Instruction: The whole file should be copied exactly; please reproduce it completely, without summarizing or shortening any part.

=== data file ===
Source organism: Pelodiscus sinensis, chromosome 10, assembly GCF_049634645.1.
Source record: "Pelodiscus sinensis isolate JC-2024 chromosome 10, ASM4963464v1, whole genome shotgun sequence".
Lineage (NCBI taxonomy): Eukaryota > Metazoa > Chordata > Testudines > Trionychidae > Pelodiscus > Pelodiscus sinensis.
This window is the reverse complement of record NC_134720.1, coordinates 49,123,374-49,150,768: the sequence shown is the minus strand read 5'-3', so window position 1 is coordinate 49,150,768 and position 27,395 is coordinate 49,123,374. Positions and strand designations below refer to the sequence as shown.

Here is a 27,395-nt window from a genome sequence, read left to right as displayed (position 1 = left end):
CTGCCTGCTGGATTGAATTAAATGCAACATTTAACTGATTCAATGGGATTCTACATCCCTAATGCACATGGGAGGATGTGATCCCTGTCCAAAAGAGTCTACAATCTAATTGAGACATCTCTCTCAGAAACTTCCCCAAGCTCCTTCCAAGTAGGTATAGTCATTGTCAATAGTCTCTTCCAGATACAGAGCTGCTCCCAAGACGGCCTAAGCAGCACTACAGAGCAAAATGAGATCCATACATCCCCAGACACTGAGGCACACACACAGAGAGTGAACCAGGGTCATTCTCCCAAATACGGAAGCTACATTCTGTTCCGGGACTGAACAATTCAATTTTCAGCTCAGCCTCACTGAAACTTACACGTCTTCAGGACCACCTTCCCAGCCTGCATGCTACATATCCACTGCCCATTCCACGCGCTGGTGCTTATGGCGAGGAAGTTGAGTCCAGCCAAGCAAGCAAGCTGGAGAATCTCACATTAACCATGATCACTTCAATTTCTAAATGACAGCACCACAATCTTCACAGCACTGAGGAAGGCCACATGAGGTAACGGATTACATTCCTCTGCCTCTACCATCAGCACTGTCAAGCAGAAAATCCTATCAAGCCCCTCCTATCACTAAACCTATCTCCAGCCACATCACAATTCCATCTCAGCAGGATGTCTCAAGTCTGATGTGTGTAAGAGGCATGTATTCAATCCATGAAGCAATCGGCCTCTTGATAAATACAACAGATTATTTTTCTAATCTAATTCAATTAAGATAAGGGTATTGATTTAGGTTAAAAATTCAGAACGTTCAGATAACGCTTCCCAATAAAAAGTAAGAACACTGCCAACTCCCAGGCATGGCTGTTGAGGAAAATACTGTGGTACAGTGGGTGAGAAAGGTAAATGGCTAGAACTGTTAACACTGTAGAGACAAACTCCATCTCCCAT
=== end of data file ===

Source organism: Pelodiscus sinensis, chromosome 10, assembly GCF_049634645.1.
Source record: "Pelodiscus sinensis isolate JC-2024 chromosome 10, ASM4963464v1, whole genome shotgun sequence".
Lineage (NCBI taxonomy): Eukaryota > Metazoa > Chordata > Testudines > Trionychidae > Pelodiscus > Pelodiscus sinensis.
This window is the reverse complement of record NC_134720.1, coordinates 49,123,374-49,150,768: the sequence shown is the minus strand read 5'-3', so window position 1 is coordinate 49,150,768 and position 27,395 is coordinate 49,123,374. Positions and strand designations below refer to the sequence as shown.

Here is a 27,395-nt window from a genome sequence, read left to right as displayed (position 1 = left end):
CTGCCTGCTGGATTGAATTAAATGCAACATTTAACTGATTCAATGGGATTCTACATCCCTAATGCACATGGGAGGATGTGATCCCTGTCCAAAAGAGTCTACAATCTAATTGAGACATCTCTCTCAGAAACTTCCCCAAGCTCCTTCCAAGTAGGTATAGTCATTGTCAATAGTCTCTTCCAGATACAGAGCTGCTCCCAAGACGGCCTAAGCAGCACTACAGAGCAAAATGAGATCCATACATCCCCAGACACTGAGGCACACACACAGAGAGTGAACCAGGGTCATTCTCCCAAATACGGAAGCTACATTCTGTTCCGGGACTGAACAATTCAATTTTCAGCTCAGCCTCACTGAAACTTACACGTCTTCAGGACCACCTTCCCAGCCTGCATGCTACATATCCACTGCCCATTCCACGCGCTGGTGCTTATGGCGAGGAAGTTGAGTCCAGCCAAGCAAGCAAGCTGGAGAATCTCACATTAACCATGATCACTTCAATTTCTAAATGACAGCACCACAATCTTCACAGCACTGAGGAAGGCCACATGAGGTAACGGATTACATTCCTCTGCCTCTACCATCAGCACTGTCAAGCAGAAAATCCTATCAAGCCCCTCCTATCACTAAACCTATCTCCAGCCACATCACAATTCCATCTCAGCAGGATGTCTCAAGTCTGATGTGTGTAAGAGGCATGTATTCAATCCATGAAGCAATCGGCCTCTTGATAAATACAACAGATTATTTTTCTAATCTAATTCAATTAAGATAAGGGTATTGATTTAGGTTAAAAATTCAGAACGTTCAGATAACGCTTCCCAATAAAAAGTAAGAACACTGCCAACTCCCAGGCATGGCTGTTGAGGAAAATACTGTGGTACAGTGGGTGAGAAAGGTAAATGGCTAGAACTGTTAACACTGTAGAGACAAACTCCATCTCCCAT